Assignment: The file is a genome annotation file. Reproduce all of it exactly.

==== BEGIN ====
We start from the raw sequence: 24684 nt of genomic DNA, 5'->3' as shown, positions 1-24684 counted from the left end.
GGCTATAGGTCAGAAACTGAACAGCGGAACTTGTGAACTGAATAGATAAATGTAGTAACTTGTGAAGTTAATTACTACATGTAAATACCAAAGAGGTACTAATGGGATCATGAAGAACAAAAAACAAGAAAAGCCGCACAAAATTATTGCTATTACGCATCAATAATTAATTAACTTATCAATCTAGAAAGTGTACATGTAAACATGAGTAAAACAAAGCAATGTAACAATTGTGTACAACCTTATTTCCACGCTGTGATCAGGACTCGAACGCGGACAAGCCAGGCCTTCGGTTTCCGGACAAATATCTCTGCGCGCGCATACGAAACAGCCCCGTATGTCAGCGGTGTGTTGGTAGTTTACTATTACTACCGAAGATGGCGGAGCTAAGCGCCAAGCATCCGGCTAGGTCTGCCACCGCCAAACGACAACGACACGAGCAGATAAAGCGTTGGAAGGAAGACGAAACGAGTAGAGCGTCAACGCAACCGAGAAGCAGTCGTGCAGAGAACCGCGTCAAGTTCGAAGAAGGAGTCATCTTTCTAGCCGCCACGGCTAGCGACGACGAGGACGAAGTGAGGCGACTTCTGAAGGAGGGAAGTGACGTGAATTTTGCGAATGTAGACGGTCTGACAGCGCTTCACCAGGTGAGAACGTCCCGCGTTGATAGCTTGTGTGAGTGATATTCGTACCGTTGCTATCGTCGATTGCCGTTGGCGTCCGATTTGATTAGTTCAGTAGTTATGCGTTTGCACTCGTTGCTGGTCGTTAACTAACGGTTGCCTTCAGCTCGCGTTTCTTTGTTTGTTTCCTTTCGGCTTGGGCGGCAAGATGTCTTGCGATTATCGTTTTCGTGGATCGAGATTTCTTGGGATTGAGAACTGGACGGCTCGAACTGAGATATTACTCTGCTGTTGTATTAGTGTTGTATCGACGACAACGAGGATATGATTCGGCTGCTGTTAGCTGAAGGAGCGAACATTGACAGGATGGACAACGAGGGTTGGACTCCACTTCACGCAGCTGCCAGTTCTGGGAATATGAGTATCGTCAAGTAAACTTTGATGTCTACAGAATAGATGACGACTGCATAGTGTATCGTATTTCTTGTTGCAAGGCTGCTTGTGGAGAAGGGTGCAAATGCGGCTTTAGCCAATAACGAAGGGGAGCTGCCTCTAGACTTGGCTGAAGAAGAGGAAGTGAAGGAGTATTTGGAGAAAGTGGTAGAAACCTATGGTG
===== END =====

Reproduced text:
We start from the raw sequence: 24684 nt of genomic DNA, 5'->3' as shown, positions 1-24684 counted from the left end.
GGCTATAGGTCAGAAACTGAACAGCGGAACTTGTGAACTGAATAGATAAATGTAGTAACTTGTGAAGTTAATTACTACATGTAAATACCAAAGAGGTACTAATGGGATCATGAAGAACAAAAAACAAGAAAAGCCGCACAAAATTATTGCTATTACGCATCAATAATTAATTAACTTATCAATCTAGAAAGTGTACATGTAAACATGAGTAAAACAAAGCAATGTAACAATTGTGTACAACCTTATTTCCACGCTGTGATCAGGACTCGAACGCGGACAAGCCAGGCCTTCGGTTTCCGGACAAATATCTCTGCGCGCGCATACGAAACAGCCCCGTATGTCAGCGGTGTGTTGGTAGTTTACTATTACTACCGAAGATGGCGGAGCTAAGCGCCAAGCATCCGGCTAGGTCTGCCACCGCCAAACGACAACGACACGAGCAGATAAAGCGTTGGAAGGAAGACGAAACGAGTAGAGCGTCAACGCAACCGAGAAGCAGTCGTGCAGAGAACCGCGTCAAGTTCGAAGAAGGAGTCATCTTTCTAGCCGCCACGGCTAGCGACGACGAGGACGAAGTGAGGCGACTTCTGAAGGAGGGAAGTGACGTGAATTTTGCGAATGTAGACGGTCTGACAGCGCTTCACCAGGTGAGAACGTCCCGCGTTGATAGCTTGTGTGAGTGATATTCGTACCGTTGCTATCGTCGATTGCCGTTGGCGTCCGATTTGATTAGTTCAGTAGTTATGCGTTTGCACTCGTTGCTGGTCGTTAACTAACGGTTGCCTTCAGCTCGCGTTTCTTTGTTTGTTTCCTTTCGGCTTGGGCGGCAAGATGTCTTGCGATTATCGTTTTCGTGGATCGAGATTTCTTGGGATTGAGAACTGGACGGCTCGAACTGAGATATTACTCTGCTGTTGTATTAGTGTTGTATCGACGACAACGAGGATATGATTCGGCTGCTGTTAGCTGAAGGAGCGAACATTGACAGGATGGACAACGAGGGTTGGACTCCACTTCACGCAGCTGCCAGTTCTGGGAATATGAGTATCGTCAAGTAAACTTTGATGTCTACAGAATAGATGACGACTGCATAGTGTATCGTATTTCTTGTTGCAAGGCTGCTTGTGGAGAAGGGTGCAAATGCGGCTTTAGCCAATAACGAAGGGGAGCTGCCTCTAGACTTGGCTGAAGAAGAGGAAGTGAAGGAGTATTTGGAGAAAGTGGTAGAAACCTATGGTG